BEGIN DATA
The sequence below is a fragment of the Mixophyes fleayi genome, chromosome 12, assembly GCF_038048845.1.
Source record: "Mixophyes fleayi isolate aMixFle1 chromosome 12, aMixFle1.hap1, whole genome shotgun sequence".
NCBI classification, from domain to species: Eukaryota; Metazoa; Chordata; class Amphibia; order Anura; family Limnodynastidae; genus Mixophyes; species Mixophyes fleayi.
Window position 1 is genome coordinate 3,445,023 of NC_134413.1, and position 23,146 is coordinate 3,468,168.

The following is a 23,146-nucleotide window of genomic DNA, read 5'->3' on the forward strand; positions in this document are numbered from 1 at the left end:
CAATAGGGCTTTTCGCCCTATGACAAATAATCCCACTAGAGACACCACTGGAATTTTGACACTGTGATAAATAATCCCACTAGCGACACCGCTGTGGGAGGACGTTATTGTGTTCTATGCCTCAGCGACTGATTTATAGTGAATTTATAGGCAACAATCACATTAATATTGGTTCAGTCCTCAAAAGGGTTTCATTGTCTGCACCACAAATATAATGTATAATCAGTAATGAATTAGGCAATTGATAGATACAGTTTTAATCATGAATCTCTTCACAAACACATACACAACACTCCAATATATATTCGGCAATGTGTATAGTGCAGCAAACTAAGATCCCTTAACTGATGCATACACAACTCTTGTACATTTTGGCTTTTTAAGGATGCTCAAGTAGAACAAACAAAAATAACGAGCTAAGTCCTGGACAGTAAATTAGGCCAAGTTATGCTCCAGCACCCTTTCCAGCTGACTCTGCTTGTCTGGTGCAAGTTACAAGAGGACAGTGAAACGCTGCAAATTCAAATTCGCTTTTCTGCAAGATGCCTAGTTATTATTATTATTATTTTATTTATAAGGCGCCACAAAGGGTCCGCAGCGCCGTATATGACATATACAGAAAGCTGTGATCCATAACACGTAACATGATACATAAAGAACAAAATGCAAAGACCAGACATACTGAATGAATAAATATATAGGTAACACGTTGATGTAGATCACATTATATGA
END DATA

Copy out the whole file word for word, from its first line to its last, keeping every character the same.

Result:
The sequence below is a fragment of the Mixophyes fleayi genome, chromosome 12, assembly GCF_038048845.1.
Source record: "Mixophyes fleayi isolate aMixFle1 chromosome 12, aMixFle1.hap1, whole genome shotgun sequence".
NCBI classification, from domain to species: Eukaryota; Metazoa; Chordata; class Amphibia; order Anura; family Limnodynastidae; genus Mixophyes; species Mixophyes fleayi.
Window position 1 is genome coordinate 3,445,023 of NC_134413.1, and position 23,146 is coordinate 3,468,168.

The following is a 23,146-nucleotide window of genomic DNA, read 5'->3' on the forward strand; positions in this document are numbered from 1 at the left end:
CAATAGGGCTTTTCGCCCTATGACAAATAATCCCACTAGAGACACCACTGGAATTTTGACACTGTGATAAATAATCCCACTAGCGACACCGCTGTGGGAGGACGTTATTGTGTTCTATGCCTCAGCGACTGATTTATAGTGAATTTATAGGCAACAATCACATTAATATTGGTTCAGTCCTCAAAAGGGTTTCATTGTCTGCACCACAAATATAATGTATAATCAGTAATGAATTAGGCAATTGATAGATACAGTTTTAATCATGAATCTCTTCACAAACACATACACAACACTCCAATATATATTCGGCAATGTGTATAGTGCAGCAAACTAAGATCCCTTAACTGATGCATACACAACTCTTGTACATTTTGGCTTTTTAAGGATGCTCAAGTAGAACAAACAAAAATAACGAGCTAAGTCCTGGACAGTAAATTAGGCCAAGTTATGCTCCAGCACCCTTTCCAGCTGACTCTGCTTGTCTGGTGCAAGTTACAAGAGGACAGTGAAACGCTGCAAATTCAAATTCGCTTTTCTGCAAGATGCCTAGTTATTATTATTATTATTTTATTTATAAGGCGCCACAAAGGGTCCGCAGCGCCGTATATGACATATACAGAAAGCTGTGATCCATAACACGTAACATGATACATAAAGAACAAAATGCAAAGACCAGACATACTGAATGAATAAATATATAGGTAACACGTTGATGTAGATCACATTATATGA